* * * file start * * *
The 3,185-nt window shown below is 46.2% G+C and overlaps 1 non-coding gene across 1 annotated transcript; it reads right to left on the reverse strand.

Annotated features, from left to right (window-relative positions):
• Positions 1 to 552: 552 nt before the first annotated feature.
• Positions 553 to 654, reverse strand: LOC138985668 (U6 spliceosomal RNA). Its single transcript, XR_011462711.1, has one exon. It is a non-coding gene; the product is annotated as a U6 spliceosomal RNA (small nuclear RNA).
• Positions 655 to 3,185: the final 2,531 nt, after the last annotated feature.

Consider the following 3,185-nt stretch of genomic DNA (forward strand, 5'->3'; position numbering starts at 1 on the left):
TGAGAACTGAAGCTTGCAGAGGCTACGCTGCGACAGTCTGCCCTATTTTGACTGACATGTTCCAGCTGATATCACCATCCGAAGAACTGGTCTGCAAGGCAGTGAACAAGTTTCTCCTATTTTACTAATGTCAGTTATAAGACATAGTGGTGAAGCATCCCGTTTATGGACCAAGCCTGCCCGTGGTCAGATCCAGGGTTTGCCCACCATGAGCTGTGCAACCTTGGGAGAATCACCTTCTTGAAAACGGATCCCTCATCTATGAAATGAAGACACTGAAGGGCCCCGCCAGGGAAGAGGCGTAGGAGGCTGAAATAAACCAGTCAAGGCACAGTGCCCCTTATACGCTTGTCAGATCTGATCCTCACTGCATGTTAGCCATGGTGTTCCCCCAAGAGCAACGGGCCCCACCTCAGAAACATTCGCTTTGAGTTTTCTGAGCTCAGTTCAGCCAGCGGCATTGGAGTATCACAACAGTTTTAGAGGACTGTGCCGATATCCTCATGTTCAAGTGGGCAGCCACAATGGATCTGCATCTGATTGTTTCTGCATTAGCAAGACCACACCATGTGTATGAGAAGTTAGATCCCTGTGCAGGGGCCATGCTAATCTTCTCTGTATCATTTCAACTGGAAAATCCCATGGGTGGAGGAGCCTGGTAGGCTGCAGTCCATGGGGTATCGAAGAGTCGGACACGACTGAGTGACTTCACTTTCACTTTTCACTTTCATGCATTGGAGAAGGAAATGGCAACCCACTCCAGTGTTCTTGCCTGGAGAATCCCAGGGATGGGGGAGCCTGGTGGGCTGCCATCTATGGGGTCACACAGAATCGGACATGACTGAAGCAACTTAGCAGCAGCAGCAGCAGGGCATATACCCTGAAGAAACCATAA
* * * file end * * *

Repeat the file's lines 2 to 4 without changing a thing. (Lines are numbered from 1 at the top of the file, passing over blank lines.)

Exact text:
Annotated features, from left to right (window-relative positions):
• Positions 1 to 552: 552 nt before the first annotated feature.
• Positions 553 to 654, reverse strand: LOC138985668 (U6 spliceosomal RNA). Its single transcript, XR_011462711.1, has one exon. It is a non-coding gene; the product is annotated as a U6 spliceosomal RNA (small nuclear RNA).